We're delighted to present an extract from Heartland, the new novel from Patrick McCabe, author of The Butcher Boy, Breakfast On Pluto and Winterwood.

Seven men wait in Mervyn’s Mountain Bar, awaiting the arrival of Tony Begley and his six-inch boning knife, Sweety. Ray ‘Ringo’ Wade hides above them in the rafters, silent and consumed by shame as Jody, the only friend he’s ever known, lies beaten and bound in the outhouse, waiting to meet his maker at the hands of the bar’s raucous inhabitants.

Anyway, this weird kind of fairy tale I was telling you about – it was kind of based on the memory I had of everyone who was there that night in Mervyn’s Bar.

Only it was a long time before any of that had happened, when they were gathered together for an occasion of great celebration – way back when the very first ballroom opened in Glasson County. Heartland, it was called.

Where they were all awaiting the arrival of its owner, the legendary William Walter Monroe.

The one and only WW.

With them all as excited as kids, and now again keeping their eyes on the door. Only this time, as I say, in anticipation of an evening of tremendous pride and happiness. For they, more than most, had reason to be grateful to WW for all he’d done. Having given them all employment when the meat factory eventually had closed. Red Campbell’s job was tending bar, Wee Hughie was now the full-time booking agent for Monroeville Promotions, with Sonny and Big Barney his proud appointed ‘chucker-outers’. He sure did figure on himself having a good team, WW had always been fond of saying.

–Hometown boys, just the same as myself! he would declare, fingers drumming exuberantly on his lapels.

And it was true.

For, he too, in his youth, had hustled pool and shot the breeze and, indeed, raced cars whenever he got the chance.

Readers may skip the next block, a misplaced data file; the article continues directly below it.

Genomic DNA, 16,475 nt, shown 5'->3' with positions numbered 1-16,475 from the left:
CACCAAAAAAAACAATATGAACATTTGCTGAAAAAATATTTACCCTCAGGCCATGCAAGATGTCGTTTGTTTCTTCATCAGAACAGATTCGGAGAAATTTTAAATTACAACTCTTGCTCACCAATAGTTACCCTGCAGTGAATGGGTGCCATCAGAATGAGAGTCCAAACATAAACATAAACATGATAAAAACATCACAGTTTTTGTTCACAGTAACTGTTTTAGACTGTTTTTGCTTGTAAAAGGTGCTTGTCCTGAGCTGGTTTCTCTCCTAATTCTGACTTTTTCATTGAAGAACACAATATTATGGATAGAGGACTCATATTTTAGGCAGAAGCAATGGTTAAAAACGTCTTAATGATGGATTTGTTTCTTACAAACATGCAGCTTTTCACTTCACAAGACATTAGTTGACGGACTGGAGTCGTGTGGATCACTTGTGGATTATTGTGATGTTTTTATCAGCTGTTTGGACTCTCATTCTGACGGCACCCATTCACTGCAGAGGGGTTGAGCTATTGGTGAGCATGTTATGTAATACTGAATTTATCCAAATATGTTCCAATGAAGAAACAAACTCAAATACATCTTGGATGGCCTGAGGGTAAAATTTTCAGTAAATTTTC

Yep, a whoopin’ and hollerin’ upcountry feller like themselves – someone no one could ever have credited with meeting his end, like he did many years later, in a shocking and unexpected manner, at the end of a rope under a sourapple tree.

Not in their wildest fevers could any of them have imagined that ever happening.

But there it was – with the corpse of WW Monroe attired, as always in his Stetson and bootlace tie, only now with eyes bulging and his tongue protruding vilely, with his hand- tooled boots suspended six inches from the ground.

To make matters worse, it was his wife Connie who had made the appalling discovery.

It was also rumoured that his right-hand man Tony Begley had been next on the scene, having by chance been visiting at the time – standing enjoying a smoke as he gazed out across the splendour of Kentuckyland, when he heard the scream.

No one could have foreseen such an unwarranted and lamentable end.

Because it just wasn’t the sort of thing a person the like of WW ever did, irrespective of any downturn there might have been in his fortunes.

 As a matter of fact, it wasn’t the sort of thing anyone did – not when they’d only just left their wife sitting there contentedly in the drawing room approximately one half- hour before.

No matter what they might try to say, me and Jody knocking over his precious treasury bonds, dumb though it had been, it had nothing to do with WW’s financial and emotional collapse – or very little.

But someone had to take the blame.

 So the brutal, savage drinking had begun almost immediately after WW’s funeral.

As they all sat, stunned, underneath the motionless, unlit glitterball, facing each other and staring dazedly at the mural of Old Glory, with Elvis in his leathers jacknifing on the wall opposite.

Heartland by Patrick McCabe, published by New Island Books, is released on April 9th

About The Author: Patrick McCabe was born in 1955 in Clones, County Monaghan. He is the author of The Butcher Boy, which won the Irish Times Irish Literature Prize for Fiction, as well as The Dead School, Breakfast on Pluto and others. The Butcher Boy and Breakfast on Pluto were both shortlisted for the Man Booker Prize. Winterwood was published in 2006, and was named the 2007 Hughes & Hughes/Irish Independent Irish Novel of the Year.